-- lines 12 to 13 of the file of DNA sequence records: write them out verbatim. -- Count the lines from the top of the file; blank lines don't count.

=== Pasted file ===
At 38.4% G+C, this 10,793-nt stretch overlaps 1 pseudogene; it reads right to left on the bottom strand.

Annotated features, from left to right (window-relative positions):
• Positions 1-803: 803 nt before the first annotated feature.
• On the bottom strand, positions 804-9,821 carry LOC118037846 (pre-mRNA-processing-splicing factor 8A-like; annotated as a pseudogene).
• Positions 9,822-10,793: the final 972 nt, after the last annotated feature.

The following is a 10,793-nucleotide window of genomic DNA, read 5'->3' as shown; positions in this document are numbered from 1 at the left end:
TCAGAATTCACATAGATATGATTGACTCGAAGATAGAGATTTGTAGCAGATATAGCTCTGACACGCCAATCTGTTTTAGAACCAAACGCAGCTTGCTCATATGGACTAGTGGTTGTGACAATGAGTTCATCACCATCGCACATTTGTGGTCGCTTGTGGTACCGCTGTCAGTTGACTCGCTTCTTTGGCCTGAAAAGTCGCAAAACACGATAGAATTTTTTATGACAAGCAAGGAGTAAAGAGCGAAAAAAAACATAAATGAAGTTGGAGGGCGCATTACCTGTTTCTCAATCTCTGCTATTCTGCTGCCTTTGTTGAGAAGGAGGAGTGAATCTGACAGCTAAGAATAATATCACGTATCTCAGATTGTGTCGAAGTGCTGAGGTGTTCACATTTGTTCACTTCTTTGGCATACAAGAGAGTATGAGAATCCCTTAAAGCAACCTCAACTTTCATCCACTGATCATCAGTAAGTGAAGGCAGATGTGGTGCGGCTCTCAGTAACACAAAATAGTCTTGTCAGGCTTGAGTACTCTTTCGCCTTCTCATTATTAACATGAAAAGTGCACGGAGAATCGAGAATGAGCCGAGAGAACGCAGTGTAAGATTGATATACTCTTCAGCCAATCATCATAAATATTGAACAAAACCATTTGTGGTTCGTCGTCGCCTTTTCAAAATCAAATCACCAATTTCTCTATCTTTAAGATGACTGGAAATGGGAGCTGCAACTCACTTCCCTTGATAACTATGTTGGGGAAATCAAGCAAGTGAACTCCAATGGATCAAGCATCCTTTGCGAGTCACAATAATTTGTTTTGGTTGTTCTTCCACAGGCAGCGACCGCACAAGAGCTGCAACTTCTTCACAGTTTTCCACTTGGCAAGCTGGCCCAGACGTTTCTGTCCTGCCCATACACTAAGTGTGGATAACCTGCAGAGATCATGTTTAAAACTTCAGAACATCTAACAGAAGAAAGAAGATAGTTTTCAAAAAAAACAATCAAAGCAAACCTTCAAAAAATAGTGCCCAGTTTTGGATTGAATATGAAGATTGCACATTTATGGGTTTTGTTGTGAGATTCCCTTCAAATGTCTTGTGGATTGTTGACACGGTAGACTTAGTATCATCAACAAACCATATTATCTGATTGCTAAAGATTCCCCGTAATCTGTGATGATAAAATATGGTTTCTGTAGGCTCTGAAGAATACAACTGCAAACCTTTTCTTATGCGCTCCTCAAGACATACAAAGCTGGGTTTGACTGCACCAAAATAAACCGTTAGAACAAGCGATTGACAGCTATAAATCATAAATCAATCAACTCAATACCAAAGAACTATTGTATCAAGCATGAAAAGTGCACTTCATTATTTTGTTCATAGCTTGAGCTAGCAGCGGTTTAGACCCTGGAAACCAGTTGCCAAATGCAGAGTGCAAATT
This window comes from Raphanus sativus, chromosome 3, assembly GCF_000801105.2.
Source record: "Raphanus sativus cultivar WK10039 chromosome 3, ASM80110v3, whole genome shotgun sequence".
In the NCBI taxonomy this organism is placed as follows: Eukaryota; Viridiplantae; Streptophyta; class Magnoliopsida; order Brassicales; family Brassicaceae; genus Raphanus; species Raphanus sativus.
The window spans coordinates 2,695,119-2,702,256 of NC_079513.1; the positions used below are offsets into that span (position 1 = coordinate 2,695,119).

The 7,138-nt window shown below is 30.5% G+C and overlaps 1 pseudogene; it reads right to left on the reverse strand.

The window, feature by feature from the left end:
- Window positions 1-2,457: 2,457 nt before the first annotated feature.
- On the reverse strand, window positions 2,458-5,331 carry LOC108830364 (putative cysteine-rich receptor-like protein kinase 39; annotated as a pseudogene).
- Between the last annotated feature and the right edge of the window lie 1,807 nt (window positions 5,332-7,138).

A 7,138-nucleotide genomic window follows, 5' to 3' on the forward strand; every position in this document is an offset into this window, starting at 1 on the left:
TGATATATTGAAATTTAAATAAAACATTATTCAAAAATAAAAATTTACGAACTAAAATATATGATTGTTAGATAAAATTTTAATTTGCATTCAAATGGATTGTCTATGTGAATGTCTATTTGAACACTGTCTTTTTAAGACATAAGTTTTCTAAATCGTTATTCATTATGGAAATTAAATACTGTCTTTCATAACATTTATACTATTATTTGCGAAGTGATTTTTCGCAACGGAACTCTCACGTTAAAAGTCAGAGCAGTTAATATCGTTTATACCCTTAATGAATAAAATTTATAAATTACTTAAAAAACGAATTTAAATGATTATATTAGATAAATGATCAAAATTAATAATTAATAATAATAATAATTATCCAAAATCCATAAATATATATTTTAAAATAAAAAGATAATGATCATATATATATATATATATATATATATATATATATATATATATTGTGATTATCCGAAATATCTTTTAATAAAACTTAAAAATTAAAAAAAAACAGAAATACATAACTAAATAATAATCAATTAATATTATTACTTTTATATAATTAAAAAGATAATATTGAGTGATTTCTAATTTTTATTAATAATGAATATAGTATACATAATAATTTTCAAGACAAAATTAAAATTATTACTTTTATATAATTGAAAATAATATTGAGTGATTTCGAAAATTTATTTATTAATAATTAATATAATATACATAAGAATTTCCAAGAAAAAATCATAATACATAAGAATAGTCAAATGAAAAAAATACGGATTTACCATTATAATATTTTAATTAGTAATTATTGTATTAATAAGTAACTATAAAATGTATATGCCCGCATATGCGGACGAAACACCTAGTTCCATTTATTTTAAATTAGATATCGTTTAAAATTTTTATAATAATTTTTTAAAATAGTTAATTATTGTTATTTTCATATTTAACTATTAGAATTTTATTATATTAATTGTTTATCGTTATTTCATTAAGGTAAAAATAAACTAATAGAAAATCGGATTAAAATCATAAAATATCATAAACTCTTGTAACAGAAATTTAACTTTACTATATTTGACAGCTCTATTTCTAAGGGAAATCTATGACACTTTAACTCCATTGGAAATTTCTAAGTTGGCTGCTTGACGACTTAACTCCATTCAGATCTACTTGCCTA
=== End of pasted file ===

The 7,138-nt window shown below is 30.5% G+C and overlaps 1 pseudogene; it reads right to left on the reverse strand.

The window, feature by feature from the left end: